drone

Amazon wants FAA to let them stretch their drone wings

Amazon wants FAA to let them stretch their drone wings

Do you remember those Amazon drones, the ones the company thinks will be delivering your packages? Those are a real thing, and Amazon is trying to make a go of it. They’ve sent a letter to the FAA asking to test the drones on longer flights. Their goal is innovation, as they say they need to let the little guys stretch their proverbial wings.

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Fireworks from a drone’s perspective

Fireworks from a drone’s perspective

A video posted well before this year’s 4th of July, but excellent nonetheless, shows what it’s like to be flying amongst fireworks as they’re fired. What you’re seeing here is the drone known as DJI Phantom 2, and the camera is the GoPro Hero 3 silver.

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DJI Phantom 2 Vision, Vision+ can now fly solo

DJI Phantom 2 Vision, Vision+ can now fly solo

DJI's Phantom 2 drones might be the go to brand for personal, consumer drones, but in terms of intelligence, less popular but more experimental drones are passing it by. That all changes today now that DJI has integrated Ground Station into its core software. Now every Phantom 2 Vision and Vision+ owner will be able to tell their drones where to fly, sit back and relax and let the flying machine handle the rest.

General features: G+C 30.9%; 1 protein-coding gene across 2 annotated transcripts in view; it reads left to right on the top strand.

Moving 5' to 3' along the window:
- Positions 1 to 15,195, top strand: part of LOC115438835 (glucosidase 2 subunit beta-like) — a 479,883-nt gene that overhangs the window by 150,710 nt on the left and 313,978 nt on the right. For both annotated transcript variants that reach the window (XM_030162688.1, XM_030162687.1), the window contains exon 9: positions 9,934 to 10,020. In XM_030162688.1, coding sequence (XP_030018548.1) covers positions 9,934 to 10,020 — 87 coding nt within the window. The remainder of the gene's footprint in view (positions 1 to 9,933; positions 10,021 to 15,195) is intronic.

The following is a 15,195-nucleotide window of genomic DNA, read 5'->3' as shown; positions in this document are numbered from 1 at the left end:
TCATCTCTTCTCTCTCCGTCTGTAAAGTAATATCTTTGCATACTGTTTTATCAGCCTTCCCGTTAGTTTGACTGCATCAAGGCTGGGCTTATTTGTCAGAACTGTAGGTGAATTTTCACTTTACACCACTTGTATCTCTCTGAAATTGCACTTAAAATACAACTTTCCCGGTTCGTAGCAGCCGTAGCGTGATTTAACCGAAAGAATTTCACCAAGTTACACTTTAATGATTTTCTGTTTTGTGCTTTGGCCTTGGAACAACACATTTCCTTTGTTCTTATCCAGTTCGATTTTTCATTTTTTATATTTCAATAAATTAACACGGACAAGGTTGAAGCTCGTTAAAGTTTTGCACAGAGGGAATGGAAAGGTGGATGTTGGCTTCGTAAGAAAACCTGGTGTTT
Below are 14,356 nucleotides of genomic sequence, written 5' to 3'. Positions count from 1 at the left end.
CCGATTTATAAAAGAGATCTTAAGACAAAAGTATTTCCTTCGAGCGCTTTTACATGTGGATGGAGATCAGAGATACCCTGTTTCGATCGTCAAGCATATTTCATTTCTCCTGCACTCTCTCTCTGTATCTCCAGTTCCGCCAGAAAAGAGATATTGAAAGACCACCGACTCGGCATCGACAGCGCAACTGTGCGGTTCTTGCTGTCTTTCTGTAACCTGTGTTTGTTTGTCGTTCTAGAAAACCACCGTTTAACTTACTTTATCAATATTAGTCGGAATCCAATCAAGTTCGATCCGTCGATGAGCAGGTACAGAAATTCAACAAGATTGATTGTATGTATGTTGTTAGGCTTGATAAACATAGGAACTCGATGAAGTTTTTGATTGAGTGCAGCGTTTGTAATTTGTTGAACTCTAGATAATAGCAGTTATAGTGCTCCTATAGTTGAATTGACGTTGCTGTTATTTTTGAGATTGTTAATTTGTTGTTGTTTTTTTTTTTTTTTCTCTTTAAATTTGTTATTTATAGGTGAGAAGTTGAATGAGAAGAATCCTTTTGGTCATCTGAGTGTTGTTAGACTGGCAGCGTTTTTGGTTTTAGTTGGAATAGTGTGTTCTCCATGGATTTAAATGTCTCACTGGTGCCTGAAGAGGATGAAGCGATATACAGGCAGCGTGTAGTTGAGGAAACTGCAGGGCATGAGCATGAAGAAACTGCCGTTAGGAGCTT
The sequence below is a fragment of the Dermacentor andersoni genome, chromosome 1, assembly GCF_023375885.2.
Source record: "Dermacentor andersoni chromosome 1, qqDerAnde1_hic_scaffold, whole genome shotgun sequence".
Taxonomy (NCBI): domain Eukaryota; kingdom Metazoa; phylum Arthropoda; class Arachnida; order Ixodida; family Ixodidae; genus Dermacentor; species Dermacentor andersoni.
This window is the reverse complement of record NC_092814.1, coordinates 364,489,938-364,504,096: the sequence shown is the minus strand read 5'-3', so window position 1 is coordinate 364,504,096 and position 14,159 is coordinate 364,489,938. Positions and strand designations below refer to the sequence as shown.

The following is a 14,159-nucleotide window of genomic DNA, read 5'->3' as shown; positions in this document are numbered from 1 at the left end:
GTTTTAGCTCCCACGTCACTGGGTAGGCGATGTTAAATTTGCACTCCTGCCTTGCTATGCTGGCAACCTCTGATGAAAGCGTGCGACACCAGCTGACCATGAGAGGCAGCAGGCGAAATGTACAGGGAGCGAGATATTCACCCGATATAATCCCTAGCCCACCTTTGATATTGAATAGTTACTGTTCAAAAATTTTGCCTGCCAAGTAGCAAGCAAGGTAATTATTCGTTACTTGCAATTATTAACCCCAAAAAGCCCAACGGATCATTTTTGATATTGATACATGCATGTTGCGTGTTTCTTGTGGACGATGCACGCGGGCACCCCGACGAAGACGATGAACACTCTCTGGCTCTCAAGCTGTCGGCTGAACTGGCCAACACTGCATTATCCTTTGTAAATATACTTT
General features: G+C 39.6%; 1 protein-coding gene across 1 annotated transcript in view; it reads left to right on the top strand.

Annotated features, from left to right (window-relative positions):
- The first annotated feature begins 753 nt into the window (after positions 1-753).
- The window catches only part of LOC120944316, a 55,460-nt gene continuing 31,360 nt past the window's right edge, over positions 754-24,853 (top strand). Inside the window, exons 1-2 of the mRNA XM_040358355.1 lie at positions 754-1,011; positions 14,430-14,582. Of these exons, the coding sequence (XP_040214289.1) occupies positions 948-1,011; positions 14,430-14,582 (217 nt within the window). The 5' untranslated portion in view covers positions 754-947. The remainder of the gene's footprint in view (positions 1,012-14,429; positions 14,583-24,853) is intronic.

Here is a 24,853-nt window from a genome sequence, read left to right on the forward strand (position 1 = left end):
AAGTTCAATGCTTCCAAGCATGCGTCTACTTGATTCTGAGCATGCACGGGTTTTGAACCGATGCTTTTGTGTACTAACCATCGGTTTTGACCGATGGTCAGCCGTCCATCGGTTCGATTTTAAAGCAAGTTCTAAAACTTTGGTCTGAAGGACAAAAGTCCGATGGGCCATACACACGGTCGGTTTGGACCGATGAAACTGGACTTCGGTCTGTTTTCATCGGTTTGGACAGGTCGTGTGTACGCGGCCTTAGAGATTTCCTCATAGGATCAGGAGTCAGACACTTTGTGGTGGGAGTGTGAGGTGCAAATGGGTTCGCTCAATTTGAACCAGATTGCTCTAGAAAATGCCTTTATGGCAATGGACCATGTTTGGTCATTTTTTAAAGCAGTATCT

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Amazon Prime Air shot down by anti-drone FAA

Amazon Prime Air shot down by anti-drone FAA

The FAA has shut down Amazon's ambitions to deliver packages by drone, reiterating that it will take legal action if Prime Air or any other delivery scheme tries to operate in the guise of a hobby aircraft. Confusion around the status of drones had flourished earlier this year, when courts overturned a $10,000 fine handed out by the Federal Aviation Administration to a pilot, but the agency is aiming to make it crystal clear that its stance hasn't changed.

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Epson Moverio BT-200 Review: Smashing Glass

Epson Moverio BT-200 Review: Smashing Glass

Google didn’t invent wearable technology, it just made it contentious. Glass’ play for the mass-market isn’t going smoothly, but Google isn’t the only company pushing head-mounted displays. Epson’s Moverio BT-200 may have been dismissed by many as another “me too” Glass clone when it was unveiled at CES earlier this year, but in many ways it’s the true augmented reality headset we’d hoped Google’s might be, and all it took was pretending to be a drone pilot, an engineer, and a space explorer to figure that out. Read on for the full SlashGear review.

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